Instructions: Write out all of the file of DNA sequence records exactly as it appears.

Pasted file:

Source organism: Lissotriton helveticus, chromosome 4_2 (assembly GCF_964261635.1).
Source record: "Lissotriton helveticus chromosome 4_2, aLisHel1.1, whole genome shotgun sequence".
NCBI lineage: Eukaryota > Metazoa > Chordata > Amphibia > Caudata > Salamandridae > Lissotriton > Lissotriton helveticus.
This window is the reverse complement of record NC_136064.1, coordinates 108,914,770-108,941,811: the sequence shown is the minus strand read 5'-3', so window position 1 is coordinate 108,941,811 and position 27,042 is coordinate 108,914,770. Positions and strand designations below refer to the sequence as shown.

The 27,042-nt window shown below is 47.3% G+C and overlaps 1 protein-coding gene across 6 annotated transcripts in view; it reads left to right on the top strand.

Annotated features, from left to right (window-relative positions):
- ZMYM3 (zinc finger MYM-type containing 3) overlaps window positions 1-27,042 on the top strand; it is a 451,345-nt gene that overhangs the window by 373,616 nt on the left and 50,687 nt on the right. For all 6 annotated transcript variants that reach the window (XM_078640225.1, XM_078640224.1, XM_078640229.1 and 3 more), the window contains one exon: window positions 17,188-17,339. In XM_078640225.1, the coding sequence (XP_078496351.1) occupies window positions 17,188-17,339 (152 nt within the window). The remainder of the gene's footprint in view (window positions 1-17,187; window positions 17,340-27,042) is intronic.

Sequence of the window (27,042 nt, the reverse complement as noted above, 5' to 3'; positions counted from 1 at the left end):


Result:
Source organism: Lissotriton helveticus, chromosome 4_2 (assembly GCF_964261635.1).
Source record: "Lissotriton helveticus chromosome 4_2, aLisHel1.1, whole genome shotgun sequence".
NCBI lineage: Eukaryota > Metazoa > Chordata > Amphibia > Caudata > Salamandridae > Lissotriton > Lissotriton helveticus.
This window is the reverse complement of record NC_136064.1, coordinates 108,914,770-108,941,811: the sequence shown is the minus strand read 5'-3', so window position 1 is coordinate 108,941,811 and position 27,042 is coordinate 108,914,770. Positions and strand designations below refer to the sequence as shown.

The 27,042-nt window shown below is 47.3% G+C and overlaps 1 protein-coding gene across 6 annotated transcripts in view; it reads left to right on the top strand.

Annotated features, from left to right (window-relative positions):
- ZMYM3 (zinc finger MYM-type containing 3) overlaps window positions 1-27,042 on the top strand; it is a 451,345-nt gene that overhangs the window by 373,616 nt on the left and 50,687 nt on the right. For all 6 annotated transcript variants that reach the window (XM_078640225.1, XM_078640224.1, XM_078640229.1 and 3 more), the window contains one exon: window positions 17,188-17,339. In XM_078640225.1, the coding sequence (XP_078496351.1) occupies window positions 17,188-17,339 (152 nt within the window). The remainder of the gene's footprint in view (window positions 1-17,187; window positions 17,340-27,042) is intronic.

Sequence of the window (27,042 nt, the reverse complement as noted above, 5' to 3'; positions counted from 1 at the left end):